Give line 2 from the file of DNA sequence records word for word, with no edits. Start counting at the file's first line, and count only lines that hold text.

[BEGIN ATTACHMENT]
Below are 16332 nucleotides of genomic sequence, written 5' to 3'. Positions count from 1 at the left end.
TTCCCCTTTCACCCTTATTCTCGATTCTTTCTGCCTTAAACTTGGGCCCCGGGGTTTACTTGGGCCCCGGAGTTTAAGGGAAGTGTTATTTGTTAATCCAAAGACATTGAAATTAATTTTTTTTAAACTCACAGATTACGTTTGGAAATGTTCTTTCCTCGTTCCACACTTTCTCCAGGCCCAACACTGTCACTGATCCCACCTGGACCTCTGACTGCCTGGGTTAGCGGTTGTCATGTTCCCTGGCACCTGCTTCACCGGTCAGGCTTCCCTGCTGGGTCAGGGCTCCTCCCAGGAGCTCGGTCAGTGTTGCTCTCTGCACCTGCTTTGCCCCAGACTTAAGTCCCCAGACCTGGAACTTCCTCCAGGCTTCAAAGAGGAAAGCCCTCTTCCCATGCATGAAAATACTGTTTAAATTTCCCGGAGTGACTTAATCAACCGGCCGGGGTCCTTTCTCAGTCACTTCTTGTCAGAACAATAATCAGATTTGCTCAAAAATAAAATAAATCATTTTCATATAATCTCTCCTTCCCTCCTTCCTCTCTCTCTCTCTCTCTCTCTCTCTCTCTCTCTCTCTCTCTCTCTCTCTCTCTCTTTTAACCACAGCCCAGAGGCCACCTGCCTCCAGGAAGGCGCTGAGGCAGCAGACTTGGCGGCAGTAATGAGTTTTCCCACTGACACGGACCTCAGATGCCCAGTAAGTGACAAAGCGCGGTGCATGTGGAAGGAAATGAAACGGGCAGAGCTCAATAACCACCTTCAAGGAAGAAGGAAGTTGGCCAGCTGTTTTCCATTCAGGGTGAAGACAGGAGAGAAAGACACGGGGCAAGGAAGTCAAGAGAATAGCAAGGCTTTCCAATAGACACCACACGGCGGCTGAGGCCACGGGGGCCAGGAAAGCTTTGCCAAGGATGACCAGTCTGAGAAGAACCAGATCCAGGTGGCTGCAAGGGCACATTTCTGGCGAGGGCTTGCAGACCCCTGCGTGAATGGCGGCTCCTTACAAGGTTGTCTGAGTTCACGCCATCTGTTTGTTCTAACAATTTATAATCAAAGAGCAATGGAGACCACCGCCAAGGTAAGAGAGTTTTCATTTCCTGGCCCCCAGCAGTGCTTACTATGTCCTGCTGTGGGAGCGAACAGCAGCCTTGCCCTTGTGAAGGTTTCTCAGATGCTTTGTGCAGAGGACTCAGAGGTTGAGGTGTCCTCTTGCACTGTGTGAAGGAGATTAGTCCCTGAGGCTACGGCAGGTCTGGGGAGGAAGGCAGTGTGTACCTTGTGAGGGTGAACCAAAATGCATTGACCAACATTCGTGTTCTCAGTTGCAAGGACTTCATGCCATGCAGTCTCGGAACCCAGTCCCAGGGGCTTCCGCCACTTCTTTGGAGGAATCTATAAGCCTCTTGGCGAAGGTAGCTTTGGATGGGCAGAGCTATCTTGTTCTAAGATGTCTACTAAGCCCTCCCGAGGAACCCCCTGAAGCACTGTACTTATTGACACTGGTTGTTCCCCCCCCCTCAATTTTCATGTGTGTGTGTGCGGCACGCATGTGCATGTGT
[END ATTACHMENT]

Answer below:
TTCCCCTTTCACCCTTATTCTCGATTCTTTCTGCCTTAAACTTGGGCCCCGGGGTTTACTTGGGCCCCGGAGTTTAAGGGAAGTGTTATTTGTTAATCCAAAGACATTGAAATTAATTTTTTTTAAACTCACAGATTACGTTTGGAAATGTTCTTTCCTCGTTCCACACTTTCTCCAGGCCCAACACTGTCACTGATCCCACCTGGACCTCTGACTGCCTGGGTTAGCGGTTGTCATGTTCCCTGGCACCTGCTTCACCGGTCAGGCTTCCCTGCTGGGTCAGGGCTCCTCCCAGGAGCTCGGTCAGTGTTGCTCTCTGCACCTGCTTTGCCCCAGACTTAAGTCCCCAGACCTGGAACTTCCTCCAGGCTTCAAAGAGGAAAGCCCTCTTCCCATGCATGAAAATACTGTTTAAATTTCCCGGAGTGACTTAATCAACCGGCCGGGGTCCTTTCTCAGTCACTTCTTGTCAGAACAATAATCAGATTTGCTCAAAAATAAAATAAATCATTTTCATATAATCTCTCCTTCCCTCCTTCCTCTCTCTCTCTCTCTCTCTCTCTCTCTCTCTCTCTCTCTCTCTCTCTCTCTCTCTTTTAACCACAGCCCAGAGGCCACCTGCCTCCAGGAAGGCGCTGAGGCAGCAGACTTGGCGGCAGTAATGAGTTTTCCCACTGACACGGACCTCAGATGCCCAGTAAGTGACAAAGCGCGGTGCATGTGGAAGGAAATGAAACGGGCAGAGCTCAATAACCACCTTCAAGGAAGAAGGAAGTTGGCCAGCTGTTTTCCATTCAGGGTGAAGACAGGAGAGAAAGACACGGGGCAAGGAAGTCAAGAGAATAGCAAGGCTTTCCAATAGACACCACACGGCGGCTGAGGCCACGGGGGCCAGGAAAGCTTTGCCAAGGATGACCAGTCTGAGAAGAACCAGATCCAGGTGGCTGCAAGGGCACATTTCTGGCGAGGGCTTGCAGACCCCTGCGTGAATGGCGGCTCCTTACAAGGTTGTCTGAGTTCACGCCATCTGTTTGTTCTAACAATTTATAATCAAAGAGCAATGGAGACCACCGCCAAGGTAAGAGAGTTTTCATTTCCTGGCCCCCAGCAGTGCTTACTATGTCCTGCTGTGGGAGCGAACAGCAGCCTTGCCCTTGTGAAGGTTTCTCAGATGCTTTGTGCAGAGGACTCAGAGGTTGAGGTGTCCTCTTGCACTGTGTGAAGGAGATTAGTCCCTGAGGCTACGGCAGGTCTGGGGAGGAAGGCAGTGTGTACCTTGTGAGGGTGAACCAAAATGCATTGACCAACATTCGTGTTCTCAGTTGCAAGGACTTCATGCCATGCAGTCTCGGAACCCAGTCCCAGGGGCTTCCGCCACTTCTTTGGAGGAATCTATAAGCCTCTTGGCGAAGGTAGCTTTGGATGGGCAGAGCTATCTTGTTCTAAGATGTCTACTAAGCCCTCCCGAGGAACCCCCTGAAGCACTGTACTTATTGACACTGGTTGTTCCCCCCCCCTCAATTTTCATGTGTGTGTGTGCGGCACGCATGTGCATGTGT